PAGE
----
By Audrey Lawrence
May Day, or International Workers’ Day, is an annual day to celebrate the working class. It was founded in the late 19th century in support of the campaign for 8-hour workdays. One particularly influencing event was the Haymarket affair of 1886, where peaceful protests for the 8-hour workday starting on May 1st turned to violence, with multiple deaths and hundreds of injuries.
Despite many workplace advances since the 1800s, there is still much worker exploitation today, as corporations across the globe put profit over workers rights. Similarly we see companies prioritizing profit over the suffering of sentient, nonhuman beings in businesses that make money from animals. Unsurprisingly, some of the most exploitative worker conditions are found in industries prone to animal abuse, such as the animal agriculture and leather industries.
The $241 billion per year leather industry is known for putting its workers at risk. Workers who process leather are paid meager wages and protected by virtually no workplace regulations. Leather production workers face significant respiratory diseases among other health risks from exposure to chemicals used in the tanning process. The global demand for leather exports puts these unprotected workers at an incredible risk.
To support demand for meat consumption across the globe, over 70 million land animals are slaughtered each year for a $2 trillion industry. Conditions in major factory farms are horrifying, and none of these atrocities would exist if there weren’t valuable economics for companies producing meat and poultry. In pursuit of higher profits, chickens are crammed together with space less than a sheet of printer paper, cows experience a life of psychological and physiological distress, and sows live lives of repeated artificial insemination inside tiny gestation crates until their fertility passes and they are slaughtered.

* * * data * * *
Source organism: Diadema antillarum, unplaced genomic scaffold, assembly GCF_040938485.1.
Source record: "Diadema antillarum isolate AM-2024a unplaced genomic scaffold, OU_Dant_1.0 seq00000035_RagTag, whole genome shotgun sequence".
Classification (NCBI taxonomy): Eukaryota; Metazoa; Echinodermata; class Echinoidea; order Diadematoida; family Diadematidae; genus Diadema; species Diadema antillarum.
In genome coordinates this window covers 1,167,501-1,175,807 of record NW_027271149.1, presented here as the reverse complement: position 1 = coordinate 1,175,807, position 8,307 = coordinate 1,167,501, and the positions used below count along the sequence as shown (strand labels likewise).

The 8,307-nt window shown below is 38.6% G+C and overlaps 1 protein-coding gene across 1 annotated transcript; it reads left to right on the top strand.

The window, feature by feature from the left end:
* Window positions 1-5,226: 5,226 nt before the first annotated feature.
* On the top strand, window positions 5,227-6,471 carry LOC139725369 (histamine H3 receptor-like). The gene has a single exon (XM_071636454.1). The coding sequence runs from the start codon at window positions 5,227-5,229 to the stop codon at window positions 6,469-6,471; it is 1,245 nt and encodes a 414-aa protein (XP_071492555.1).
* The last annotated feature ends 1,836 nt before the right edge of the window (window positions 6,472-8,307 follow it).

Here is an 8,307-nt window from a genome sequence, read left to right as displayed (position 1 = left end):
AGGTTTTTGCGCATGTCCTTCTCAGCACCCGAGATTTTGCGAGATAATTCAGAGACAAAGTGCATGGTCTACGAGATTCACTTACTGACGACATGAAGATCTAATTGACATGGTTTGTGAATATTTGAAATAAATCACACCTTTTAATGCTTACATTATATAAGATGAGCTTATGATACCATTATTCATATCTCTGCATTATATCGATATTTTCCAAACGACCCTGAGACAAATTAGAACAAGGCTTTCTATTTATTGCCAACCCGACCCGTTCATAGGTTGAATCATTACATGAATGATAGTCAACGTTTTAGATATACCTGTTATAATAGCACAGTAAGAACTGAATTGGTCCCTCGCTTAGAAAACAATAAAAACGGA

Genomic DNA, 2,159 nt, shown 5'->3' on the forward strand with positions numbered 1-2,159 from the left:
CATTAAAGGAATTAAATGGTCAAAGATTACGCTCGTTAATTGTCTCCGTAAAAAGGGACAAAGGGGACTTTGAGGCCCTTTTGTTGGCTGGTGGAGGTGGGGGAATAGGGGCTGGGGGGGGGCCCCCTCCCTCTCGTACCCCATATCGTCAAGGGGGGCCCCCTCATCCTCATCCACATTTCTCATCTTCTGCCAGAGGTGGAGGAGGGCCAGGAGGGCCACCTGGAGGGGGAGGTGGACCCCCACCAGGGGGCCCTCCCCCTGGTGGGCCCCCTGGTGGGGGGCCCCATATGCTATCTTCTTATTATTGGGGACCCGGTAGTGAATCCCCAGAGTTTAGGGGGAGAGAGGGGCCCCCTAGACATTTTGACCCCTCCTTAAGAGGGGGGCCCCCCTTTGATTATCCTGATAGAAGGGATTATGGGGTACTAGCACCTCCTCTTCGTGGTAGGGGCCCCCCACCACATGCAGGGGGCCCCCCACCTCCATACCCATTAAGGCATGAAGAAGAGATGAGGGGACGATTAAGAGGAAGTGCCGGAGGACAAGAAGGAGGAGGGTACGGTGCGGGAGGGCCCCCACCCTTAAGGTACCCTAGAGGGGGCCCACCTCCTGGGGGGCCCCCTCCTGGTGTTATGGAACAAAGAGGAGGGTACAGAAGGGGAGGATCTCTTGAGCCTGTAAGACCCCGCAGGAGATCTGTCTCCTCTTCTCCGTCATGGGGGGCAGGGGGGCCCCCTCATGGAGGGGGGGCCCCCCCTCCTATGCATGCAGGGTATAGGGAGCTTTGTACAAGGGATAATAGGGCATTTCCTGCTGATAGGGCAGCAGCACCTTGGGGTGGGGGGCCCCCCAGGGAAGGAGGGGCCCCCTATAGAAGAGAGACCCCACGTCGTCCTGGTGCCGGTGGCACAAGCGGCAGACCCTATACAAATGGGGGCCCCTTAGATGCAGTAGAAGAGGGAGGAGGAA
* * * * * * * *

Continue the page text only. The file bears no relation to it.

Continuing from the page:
To add to this, workers in animal agriculture suffer some of the worst working conditions. The job is difficult and gruesome, injury rates are high, wages are low, and protections are minimal or nonexistent. Many workers are undocumented immigrants, which makes them even more vulunerable to abuse. As we saw last year, slaughterhouse workers were some of the first forced back to work during the pandemic, creating hot spots for Covid-19 outbreaks. Corporate greed for profits and limited regulation of this industry put hundreds of thousands of workers in the US alone at risk.
However, it is not shocking to see the common theme of putting profits first in each of these industries. The fight to protect vulnerable groups from relentless corporate greed joins the workers’ rights and animal rights movements. Many labor advocates have also been voices for animals, such as Cesar Chávez, co-founder of The United Farm Workers union. Amid his tireless work battling for farm laborers, Chávez was still able to encourage advocacy for animal rights, urging that “we need, in a special way, to work twice as hard to help people understand that the animals are fellow creatures…. We know we cannot be kind to animals until we stop exploiting them—exploiting animals in the name of science, exploiting animals in the name of sport, exploiting animals in the name of fashion, and yes, exploiting animals in the name of food.” We must fight against both the abuse of nonhuman animals and the abuse of human laborers.
So how can you help workers exploited in these industries today? For starters, avoid animal products. It is so easy in our modern society to distance meat, poultry, dairy, leather, and other products from the non-human animal and human suffering that goes into their production. Take today to remember the toll these industries take on workers’ lives and go vegan.